RED CLOVER SHOWS WORTH
Red clover is increasing in popularity for providing
home-grown protein with low inputs. Jessica Buss finds out
how one new grower is getting on with the crop
LEARNING to live without fertiliser and pesticides has encouraged Shropshire producer John Downes to try red clover silage as a replacement for maize and fodder beet.
The results so far are pleasing and its expected to be more reliable than white clover for producing forage in dry summer weather, says Mr Downes. It has also reduced the level of protein needed in concentrate.
Mr Downes has spent many years mastering white clover management at The Farm, Longnor, Shewsbury, and was on one of the study farms for a Milk Marketing Board white clover project that ended in 1995. He became interested in red clover as a replacement for fodder beet and forage maize because the farm is in organic conversion.
"We needed to find a crop that could just produce winter forage within a short cropping rotation, and were told red clover was better than white."
Red clover fits in with the rotation at the other farm, where the dairy herd doesnt graze. It can follow two years of cereals and be drilled into set-aside in spring for cutting that autumn.
"Red clover has to be grown in rotation because its prone to sclerotinia and eelworm. Well try to keep it in a rotation with two cereal crops and then set-aside, followed by a two-year red clover ley. Beans may also be incorporated into this rotation to provide more home-grown protein for cows."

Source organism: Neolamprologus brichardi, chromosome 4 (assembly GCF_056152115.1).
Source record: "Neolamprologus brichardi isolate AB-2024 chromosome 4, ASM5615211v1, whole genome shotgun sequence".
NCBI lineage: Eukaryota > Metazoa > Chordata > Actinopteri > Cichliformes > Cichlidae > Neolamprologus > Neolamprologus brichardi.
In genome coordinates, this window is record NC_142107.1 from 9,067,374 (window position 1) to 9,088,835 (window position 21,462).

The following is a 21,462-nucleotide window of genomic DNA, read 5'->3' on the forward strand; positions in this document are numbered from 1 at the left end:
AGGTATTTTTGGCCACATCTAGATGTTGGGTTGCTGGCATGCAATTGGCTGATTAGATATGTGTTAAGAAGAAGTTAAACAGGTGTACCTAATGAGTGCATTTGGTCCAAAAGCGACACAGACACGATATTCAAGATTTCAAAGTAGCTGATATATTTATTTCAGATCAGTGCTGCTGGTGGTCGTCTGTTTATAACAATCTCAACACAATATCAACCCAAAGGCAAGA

Mr Downes says last years 5ha (12 acre) crop was drilled in April and topped for weeds twice before a first cut could be taken in September.
"We had a good take using 4kg/acre of Merviot red clover and 3kg/acre of a hybrid ryegrass." Merviot is high in water soluble sugar, making it easier to ensile than most red clover varieties which are low in sugar. With a high sugar it should ferment better, he adds.
This was not his first crop of red clover. He tried 2.4ha (6 acres) drilled after wheat in 1997 and took four cuts from the crop in its second year. "But the spring-sown crop this year established better." He may even keep it down for a third year.
"Providing the ryegrass is good, we will still have grass to cut even if red clover recedes."
Mr Downes drilled to a shallow depth to ensure accuracy at a low seed rate and set a 11cm (4.5in) gap between rows. When drilling white clover, it fills in the gaps between the rows. But red clover grows differently and doesnt spread unless it is allowed to seed.
Some slurry and composted farmyard manure will be applied when possible to raise soil P and K levels because no inorganic fertiliser is permitted while in organic conversion.
Red clover is also said to be compete well with weeds. "Organic farmers say red clover competes well against docks, so we are trying it against docks on another 3.5 acres."
This year, Mr Downes hopes to take three cuts of red clover silage, following grazing with ewes and lambs in April.
RED CLOVER BENEFITS
• High yields.
• Competes with docks.
• Can be grazed.
Red clover silage is proving popular with cows, and John Downes believes the crop is potentially well suited to organic management on The Farm.